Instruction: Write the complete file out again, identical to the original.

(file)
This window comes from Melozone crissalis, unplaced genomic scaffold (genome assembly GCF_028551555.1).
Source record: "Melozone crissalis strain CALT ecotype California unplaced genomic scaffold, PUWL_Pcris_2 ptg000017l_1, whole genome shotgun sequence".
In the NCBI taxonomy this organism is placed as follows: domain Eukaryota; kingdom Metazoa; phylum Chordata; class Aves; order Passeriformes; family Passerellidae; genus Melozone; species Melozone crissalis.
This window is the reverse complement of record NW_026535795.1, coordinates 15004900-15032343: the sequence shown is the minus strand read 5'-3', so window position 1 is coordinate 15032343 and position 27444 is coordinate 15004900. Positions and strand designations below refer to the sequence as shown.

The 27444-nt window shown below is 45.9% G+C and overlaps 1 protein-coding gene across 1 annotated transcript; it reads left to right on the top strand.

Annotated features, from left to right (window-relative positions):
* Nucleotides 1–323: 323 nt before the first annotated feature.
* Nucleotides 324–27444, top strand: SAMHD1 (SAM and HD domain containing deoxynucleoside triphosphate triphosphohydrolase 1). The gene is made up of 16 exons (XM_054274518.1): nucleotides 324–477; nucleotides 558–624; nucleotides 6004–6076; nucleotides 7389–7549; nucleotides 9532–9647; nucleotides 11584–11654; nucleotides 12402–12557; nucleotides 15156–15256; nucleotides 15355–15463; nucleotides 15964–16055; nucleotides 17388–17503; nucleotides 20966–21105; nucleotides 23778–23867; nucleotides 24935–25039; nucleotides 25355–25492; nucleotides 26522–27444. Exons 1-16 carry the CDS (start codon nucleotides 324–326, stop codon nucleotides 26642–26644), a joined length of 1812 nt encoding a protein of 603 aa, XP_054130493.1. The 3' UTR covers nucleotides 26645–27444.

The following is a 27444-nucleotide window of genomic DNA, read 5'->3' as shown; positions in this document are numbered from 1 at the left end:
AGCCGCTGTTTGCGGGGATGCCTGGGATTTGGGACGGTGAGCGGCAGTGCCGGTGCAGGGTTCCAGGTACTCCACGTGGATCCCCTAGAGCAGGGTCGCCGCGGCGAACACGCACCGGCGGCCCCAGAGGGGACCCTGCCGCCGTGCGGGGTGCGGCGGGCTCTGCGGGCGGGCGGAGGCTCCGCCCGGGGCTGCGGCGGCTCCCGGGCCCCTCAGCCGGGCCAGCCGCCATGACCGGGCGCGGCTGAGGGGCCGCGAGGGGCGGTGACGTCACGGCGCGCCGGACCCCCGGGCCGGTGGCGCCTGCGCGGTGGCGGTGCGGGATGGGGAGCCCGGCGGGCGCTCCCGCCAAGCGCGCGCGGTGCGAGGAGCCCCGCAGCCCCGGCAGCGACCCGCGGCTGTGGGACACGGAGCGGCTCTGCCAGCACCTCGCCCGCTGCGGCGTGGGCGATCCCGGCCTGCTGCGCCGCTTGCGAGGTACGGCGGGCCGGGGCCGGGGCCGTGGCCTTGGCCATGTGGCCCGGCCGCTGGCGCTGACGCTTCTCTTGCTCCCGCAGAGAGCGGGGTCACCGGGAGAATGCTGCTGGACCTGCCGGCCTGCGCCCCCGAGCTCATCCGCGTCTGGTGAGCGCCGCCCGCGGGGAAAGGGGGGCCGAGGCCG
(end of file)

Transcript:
This window comes from Melozone crissalis, unplaced genomic scaffold (genome assembly GCF_028551555.1).
Source record: "Melozone crissalis strain CALT ecotype California unplaced genomic scaffold, PUWL_Pcris_2 ptg000017l_1, whole genome shotgun sequence".
In the NCBI taxonomy this organism is placed as follows: domain Eukaryota; kingdom Metazoa; phylum Chordata; class Aves; order Passeriformes; family Passerellidae; genus Melozone; species Melozone crissalis.
This window is the reverse complement of record NW_026535795.1, coordinates 15004900-15032343: the sequence shown is the minus strand read 5'-3', so window position 1 is coordinate 15032343 and position 27444 is coordinate 15004900. Positions and strand designations below refer to the sequence as shown.

The 27444-nt window shown below is 45.9% G+C and overlaps 1 protein-coding gene across 1 annotated transcript; it reads left to right on the top strand.

Annotated features, from left to right (window-relative positions):
* Nucleotides 1–323: 323 nt before the first annotated feature.
* Nucleotides 324–27444, top strand: SAMHD1 (SAM and HD domain containing deoxynucleoside triphosphate triphosphohydrolase 1). The gene is made up of 16 exons (XM_054274518.1): nucleotides 324–477; nucleotides 558–624; nucleotides 6004–6076; nucleotides 7389–7549; nucleotides 9532–9647; nucleotides 11584–11654; nucleotides 12402–12557; nucleotides 15156–15256; nucleotides 15355–15463; nucleotides 15964–16055; nucleotides 17388–17503; nucleotides 20966–21105; nucleotides 23778–23867; nucleotides 24935–25039; nucleotides 25355–25492; nucleotides 26522–27444. Exons 1-16 carry the CDS (start codon nucleotides 324–326, stop codon nucleotides 26642–26644), a joined length of 1812 nt encoding a protein of 603 aa, XP_054130493.1. The 3' UTR covers nucleotides 26645–27444.

The following is a 27444-nucleotide window of genomic DNA, read 5'->3' as shown; positions in this document are numbered from 1 at the left end:
AGCCGCTGTTTGCGGGGATGCCTGGGATTTGGGACGGTGAGCGGCAGTGCCGGTGCAGGGTTCCAGGTACTCCACGTGGATCCCCTAGAGCAGGGTCGCCGCGGCGAACACGCACCGGCGGCCCCAGAGGGGACCCTGCCGCCGTGCGGGGTGCGGCGGGCTCTGCGGGCGGGCGGAGGCTCCGCCCGGGGCTGCGGCGGCTCCCGGGCCCCTCAGCCGGGCCAGCCGCCATGACCGGGCGCGGCTGAGGGGCCGCGAGGGGCGGTGACGTCACGGCGCGCCGGACCCCCGGGCCGGTGGCGCCTGCGCGGTGGCGGTGCGGGATGGGGAGCCCGGCGGGCGCTCCCGCCAAGCGCGCGCGGTGCGAGGAGCCCCGCAGCCCCGGCAGCGACCCGCGGCTGTGGGACACGGAGCGGCTCTGCCAGCACCTCGCCCGCTGCGGCGTGGGCGATCCCGGCCTGCTGCGCCGCTTGCGAGGTACGGCGGGCCGGGGCCGGGGCCGTGGCCTTGGCCATGTGGCCCGGCCGCTGGCGCTGACGCTTCTCTTGCTCCCGCAGAGAGCGGGGTCACCGGGAGAATGCTGCTGGACCTGCCGGCCTGCGCCCCCGAGCTCATCCGCGTCTGGTGAGCGCCGCCCGCGGGGAAAGGGGGGCCGAGGCCG